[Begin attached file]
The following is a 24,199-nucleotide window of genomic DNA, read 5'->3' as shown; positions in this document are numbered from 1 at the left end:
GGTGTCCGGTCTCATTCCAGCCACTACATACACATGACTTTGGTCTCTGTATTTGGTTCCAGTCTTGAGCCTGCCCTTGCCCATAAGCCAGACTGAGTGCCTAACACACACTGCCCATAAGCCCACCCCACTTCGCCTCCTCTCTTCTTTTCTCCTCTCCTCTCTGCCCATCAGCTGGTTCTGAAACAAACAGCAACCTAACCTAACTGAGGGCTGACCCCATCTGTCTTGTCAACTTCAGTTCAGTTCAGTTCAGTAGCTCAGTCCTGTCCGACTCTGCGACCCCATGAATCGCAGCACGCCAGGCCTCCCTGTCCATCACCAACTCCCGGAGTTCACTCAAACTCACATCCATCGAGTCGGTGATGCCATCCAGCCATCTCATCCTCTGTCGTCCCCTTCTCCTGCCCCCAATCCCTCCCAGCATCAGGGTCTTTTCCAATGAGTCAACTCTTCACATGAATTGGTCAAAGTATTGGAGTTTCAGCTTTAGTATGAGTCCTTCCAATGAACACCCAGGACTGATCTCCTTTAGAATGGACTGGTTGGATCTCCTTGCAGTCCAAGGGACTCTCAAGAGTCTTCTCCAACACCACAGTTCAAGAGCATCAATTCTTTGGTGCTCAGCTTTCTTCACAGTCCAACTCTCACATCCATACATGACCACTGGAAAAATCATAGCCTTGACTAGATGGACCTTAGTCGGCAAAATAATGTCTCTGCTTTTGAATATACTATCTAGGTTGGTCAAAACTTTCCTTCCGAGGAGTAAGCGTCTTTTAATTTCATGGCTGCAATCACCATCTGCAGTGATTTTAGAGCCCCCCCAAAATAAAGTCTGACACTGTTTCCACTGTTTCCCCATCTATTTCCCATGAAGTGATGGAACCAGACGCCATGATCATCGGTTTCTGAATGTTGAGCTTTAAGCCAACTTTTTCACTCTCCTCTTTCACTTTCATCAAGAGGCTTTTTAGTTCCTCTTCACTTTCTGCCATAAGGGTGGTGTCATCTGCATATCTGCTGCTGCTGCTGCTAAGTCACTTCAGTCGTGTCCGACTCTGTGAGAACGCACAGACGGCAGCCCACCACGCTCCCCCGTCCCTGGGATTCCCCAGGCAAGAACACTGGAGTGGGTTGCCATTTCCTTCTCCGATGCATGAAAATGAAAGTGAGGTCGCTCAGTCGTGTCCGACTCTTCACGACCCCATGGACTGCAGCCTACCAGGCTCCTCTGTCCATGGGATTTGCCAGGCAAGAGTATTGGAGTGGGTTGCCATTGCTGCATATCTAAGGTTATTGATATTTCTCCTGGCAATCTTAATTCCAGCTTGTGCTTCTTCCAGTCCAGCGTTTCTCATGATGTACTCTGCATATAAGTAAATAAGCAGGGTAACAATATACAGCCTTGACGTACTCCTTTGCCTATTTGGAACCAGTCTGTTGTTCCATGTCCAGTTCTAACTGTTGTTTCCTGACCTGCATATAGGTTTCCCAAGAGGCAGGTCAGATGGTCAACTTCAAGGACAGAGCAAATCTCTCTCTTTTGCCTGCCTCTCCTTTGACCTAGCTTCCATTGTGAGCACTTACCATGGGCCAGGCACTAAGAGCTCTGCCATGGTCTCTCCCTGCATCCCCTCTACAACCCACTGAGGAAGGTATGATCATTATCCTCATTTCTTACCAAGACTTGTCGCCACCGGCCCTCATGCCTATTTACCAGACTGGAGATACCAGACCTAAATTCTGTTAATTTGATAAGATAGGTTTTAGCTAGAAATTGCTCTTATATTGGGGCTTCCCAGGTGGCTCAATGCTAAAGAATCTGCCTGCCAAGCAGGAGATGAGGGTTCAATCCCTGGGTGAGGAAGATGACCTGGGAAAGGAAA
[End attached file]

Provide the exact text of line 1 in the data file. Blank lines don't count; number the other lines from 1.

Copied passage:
The following is a 24,199-nucleotide window of genomic DNA, read 5'->3' as shown; positions in this document are numbered from 1 at the left end: